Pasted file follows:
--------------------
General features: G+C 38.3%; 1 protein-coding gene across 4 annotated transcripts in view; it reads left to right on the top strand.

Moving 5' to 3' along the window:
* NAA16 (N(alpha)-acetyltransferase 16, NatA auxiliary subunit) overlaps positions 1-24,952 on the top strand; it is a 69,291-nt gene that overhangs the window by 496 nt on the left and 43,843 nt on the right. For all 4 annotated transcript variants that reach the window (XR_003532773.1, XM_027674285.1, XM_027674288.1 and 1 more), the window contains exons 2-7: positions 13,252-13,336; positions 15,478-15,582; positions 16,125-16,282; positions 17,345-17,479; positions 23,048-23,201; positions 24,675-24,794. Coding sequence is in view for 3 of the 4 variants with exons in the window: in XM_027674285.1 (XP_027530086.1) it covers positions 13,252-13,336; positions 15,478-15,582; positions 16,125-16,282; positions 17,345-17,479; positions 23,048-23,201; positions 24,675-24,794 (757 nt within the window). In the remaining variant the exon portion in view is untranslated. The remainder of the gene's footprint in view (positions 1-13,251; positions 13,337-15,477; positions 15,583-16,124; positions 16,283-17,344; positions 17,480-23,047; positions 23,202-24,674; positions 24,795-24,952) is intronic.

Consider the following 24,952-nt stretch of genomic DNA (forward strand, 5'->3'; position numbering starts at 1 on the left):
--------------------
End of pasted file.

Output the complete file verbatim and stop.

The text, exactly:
General features: G+C 38.3%; 1 protein-coding gene across 4 annotated transcripts in view; it reads left to right on the top strand.

Moving 5' to 3' along the window:
* NAA16 (N(alpha)-acetyltransferase 16, NatA auxiliary subunit) overlaps positions 1-24,952 on the top strand; it is a 69,291-nt gene that overhangs the window by 496 nt on the left and 43,843 nt on the right. For all 4 annotated transcript variants that reach the window (XR_003532773.1, XM_027674285.1, XM_027674288.1 and 1 more), the window contains exons 2-7: positions 13,252-13,336; positions 15,478-15,582; positions 16,125-16,282; positions 17,345-17,479; positions 23,048-23,201; positions 24,675-24,794. Coding sequence is in view for 3 of the 4 variants with exons in the window: in XM_027674285.1 (XP_027530086.1) it covers positions 13,252-13,336; positions 15,478-15,582; positions 16,125-16,282; positions 17,345-17,479; positions 23,048-23,201; positions 24,675-24,794 (757 nt within the window). In the remaining variant the exon portion in view is untranslated. The remainder of the gene's footprint in view (positions 1-13,251; positions 13,337-15,477; positions 15,583-16,124; positions 16,283-17,344; positions 17,480-23,047; positions 23,202-24,674; positions 24,795-24,952) is intronic.

Consider the following 24,952-nt stretch of genomic DNA (forward strand, 5'->3'; position numbering starts at 1 on the left):